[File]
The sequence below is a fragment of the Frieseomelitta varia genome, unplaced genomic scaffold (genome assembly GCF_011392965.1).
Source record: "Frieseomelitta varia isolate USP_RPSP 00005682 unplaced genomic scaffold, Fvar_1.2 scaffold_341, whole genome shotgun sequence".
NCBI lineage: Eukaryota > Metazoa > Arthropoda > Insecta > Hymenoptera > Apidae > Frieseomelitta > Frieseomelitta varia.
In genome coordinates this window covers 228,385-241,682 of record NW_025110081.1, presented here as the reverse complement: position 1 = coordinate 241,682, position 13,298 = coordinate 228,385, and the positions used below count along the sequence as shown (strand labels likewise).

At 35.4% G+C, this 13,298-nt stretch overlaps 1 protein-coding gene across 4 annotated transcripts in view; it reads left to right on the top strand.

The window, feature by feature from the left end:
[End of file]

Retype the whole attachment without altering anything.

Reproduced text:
The sequence below is a fragment of the Frieseomelitta varia genome, unplaced genomic scaffold (genome assembly GCF_011392965.1).
Source record: "Frieseomelitta varia isolate USP_RPSP 00005682 unplaced genomic scaffold, Fvar_1.2 scaffold_341, whole genome shotgun sequence".
NCBI lineage: Eukaryota > Metazoa > Arthropoda > Insecta > Hymenoptera > Apidae > Frieseomelitta > Frieseomelitta varia.
In genome coordinates this window covers 228,385-241,682 of record NW_025110081.1, presented here as the reverse complement: position 1 = coordinate 241,682, position 13,298 = coordinate 228,385, and the positions used below count along the sequence as shown (strand labels likewise).

At 35.4% G+C, this 13,298-nt stretch overlaps 1 protein-coding gene across 4 annotated transcripts in view; it reads left to right on the top strand.

The window, feature by feature from the left end: